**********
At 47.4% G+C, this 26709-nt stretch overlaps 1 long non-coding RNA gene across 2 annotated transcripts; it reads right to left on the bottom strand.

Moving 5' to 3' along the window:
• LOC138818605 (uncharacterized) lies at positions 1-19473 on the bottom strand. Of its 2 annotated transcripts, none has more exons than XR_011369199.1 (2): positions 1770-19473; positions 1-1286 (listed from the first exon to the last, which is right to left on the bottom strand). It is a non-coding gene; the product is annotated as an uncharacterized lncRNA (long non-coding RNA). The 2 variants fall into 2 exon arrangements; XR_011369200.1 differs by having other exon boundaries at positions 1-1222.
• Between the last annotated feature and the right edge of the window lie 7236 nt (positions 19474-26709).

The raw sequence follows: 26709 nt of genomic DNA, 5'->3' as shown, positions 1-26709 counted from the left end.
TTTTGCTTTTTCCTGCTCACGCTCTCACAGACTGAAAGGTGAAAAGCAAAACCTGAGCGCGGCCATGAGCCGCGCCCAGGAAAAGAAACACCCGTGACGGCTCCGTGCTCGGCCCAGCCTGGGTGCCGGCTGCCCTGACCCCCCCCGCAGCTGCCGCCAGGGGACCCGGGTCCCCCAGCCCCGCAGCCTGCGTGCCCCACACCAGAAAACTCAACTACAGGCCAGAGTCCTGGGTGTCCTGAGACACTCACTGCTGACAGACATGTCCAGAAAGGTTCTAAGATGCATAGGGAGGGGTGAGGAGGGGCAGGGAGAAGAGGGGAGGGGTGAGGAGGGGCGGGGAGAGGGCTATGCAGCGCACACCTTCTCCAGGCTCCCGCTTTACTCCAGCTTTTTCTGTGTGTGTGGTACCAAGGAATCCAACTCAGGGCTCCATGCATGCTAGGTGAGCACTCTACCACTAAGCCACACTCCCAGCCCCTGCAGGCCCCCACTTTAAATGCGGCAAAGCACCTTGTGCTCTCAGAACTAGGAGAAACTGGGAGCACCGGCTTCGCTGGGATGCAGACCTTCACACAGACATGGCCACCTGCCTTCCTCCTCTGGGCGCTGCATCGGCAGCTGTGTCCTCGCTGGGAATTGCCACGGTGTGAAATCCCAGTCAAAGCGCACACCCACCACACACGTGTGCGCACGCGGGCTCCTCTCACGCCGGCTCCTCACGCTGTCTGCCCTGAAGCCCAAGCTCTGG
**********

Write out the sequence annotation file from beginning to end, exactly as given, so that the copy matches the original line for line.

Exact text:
At 47.4% G+C, this 26709-nt stretch overlaps 1 long non-coding RNA gene across 2 annotated transcripts; it reads right to left on the bottom strand.

Moving 5' to 3' along the window:
• LOC138818605 (uncharacterized) lies at positions 1-19473 on the bottom strand. Of its 2 annotated transcripts, none has more exons than XR_011369199.1 (2): positions 1770-19473; positions 1-1286 (listed from the first exon to the last, which is right to left on the bottom strand). It is a non-coding gene; the product is annotated as an uncharacterized lncRNA (long non-coding RNA). The 2 variants fall into 2 exon arrangements; XR_011369200.1 differs by having other exon boundaries at positions 1-1222.
• Between the last annotated feature and the right edge of the window lie 7236 nt (positions 19474-26709).

The raw sequence follows: 26709 nt of genomic DNA, 5'->3' as shown, positions 1-26709 counted from the left end.
TTTTGCTTTTTCCTGCTCACGCTCTCACAGACTGAAAGGTGAAAAGCAAAACCTGAGCGCGGCCATGAGCCGCGCCCAGGAAAAGAAACACCCGTGACGGCTCCGTGCTCGGCCCAGCCTGGGTGCCGGCTGCCCTGACCCCCCCCGCAGCTGCCGCCAGGGGACCCGGGTCCCCCAGCCCCGCAGCCTGCGTGCCCCACACCAGAAAACTCAACTACAGGCCAGAGTCCTGGGTGTCCTGAGACACTCACTGCTGACAGACATGTCCAGAAAGGTTCTAAGATGCATAGGGAGGGGTGAGGAGGGGCAGGGAGAAGAGGGGAGGGGTGAGGAGGGGCGGGGAGAGGGCTATGCAGCGCACACCTTCTCCAGGCTCCCGCTTTACTCCAGCTTTTTCTGTGTGTGTGGTACCAAGGAATCCAACTCAGGGCTCCATGCATGCTAGGTGAGCACTCTACCACTAAGCCACACTCCCAGCCCCTGCAGGCCCCCACTTTAAATGCGGCAAAGCACCTTGTGCTCTCAGAACTAGGAGAAACTGGGAGCACCGGCTTCGCTGGGATGCAGACCTTCACACAGACATGGCCACCTGCCTTCCTCCTCTGGGCGCTGCATCGGCAGCTGTGTCCTCGCTGGGAATTGCCACGGTGTGAAATCCCAGTCAAAGCGCACACCCACCACACACGTGTGCGCACGCGGGCTCCTCTCACGCCGGCTCCTCACGCTGTCTGCCCTGAAGCCCAAGCTCTGG